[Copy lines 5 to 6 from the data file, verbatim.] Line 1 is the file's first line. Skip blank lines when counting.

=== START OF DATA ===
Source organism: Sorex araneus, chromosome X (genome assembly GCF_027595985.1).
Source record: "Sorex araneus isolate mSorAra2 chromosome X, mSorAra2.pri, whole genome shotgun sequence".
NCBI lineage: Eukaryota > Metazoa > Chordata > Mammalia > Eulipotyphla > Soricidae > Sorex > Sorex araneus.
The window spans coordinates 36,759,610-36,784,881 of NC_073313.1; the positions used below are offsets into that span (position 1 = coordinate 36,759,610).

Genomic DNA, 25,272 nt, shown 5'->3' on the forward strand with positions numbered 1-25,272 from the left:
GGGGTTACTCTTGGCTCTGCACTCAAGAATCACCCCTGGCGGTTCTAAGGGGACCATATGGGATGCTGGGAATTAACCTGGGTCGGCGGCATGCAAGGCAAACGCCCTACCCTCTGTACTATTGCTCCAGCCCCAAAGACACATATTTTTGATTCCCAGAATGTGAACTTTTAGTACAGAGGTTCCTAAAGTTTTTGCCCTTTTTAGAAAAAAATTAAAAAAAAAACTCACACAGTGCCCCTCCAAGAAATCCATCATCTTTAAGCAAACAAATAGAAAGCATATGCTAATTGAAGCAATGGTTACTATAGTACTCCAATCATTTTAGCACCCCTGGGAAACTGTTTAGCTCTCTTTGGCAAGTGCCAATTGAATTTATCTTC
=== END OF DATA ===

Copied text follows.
Genomic DNA, 25,272 nt, shown 5'->3' on the forward strand with positions numbered 1-25,272 from the left:
GGGGTTACTCTTGGCTCTGCACTCAAGAATCACCCCTGGCGGTTCTAAGGGGACCATATGGGATGCTGGGAATTAACCTGGGTCGGCGGCATGCAAGGCAAACGCCCTACCCTCTGTACTATTGCTCCAGCCCCAAAGACACATATTTTTGATTCCCAGAATGTGAACTTTTAGTACAGAGGTTCCTAAAGTTTTTGCCCTTTTTAGAAAAAAATTAAAAAAAAAACTCACACAGTGCCCCTCCAAGAAATCCATCATCTTTAAGCAAACAAATAGAAAGCATATGCTAATTGAAGCAATGGTTACTATAGTACTCCAATCATTTTAGCACCCCTGGGAAACTGTTTAGCTCTCTTTGGCAAGTGCCAATTGAATTTATCTTC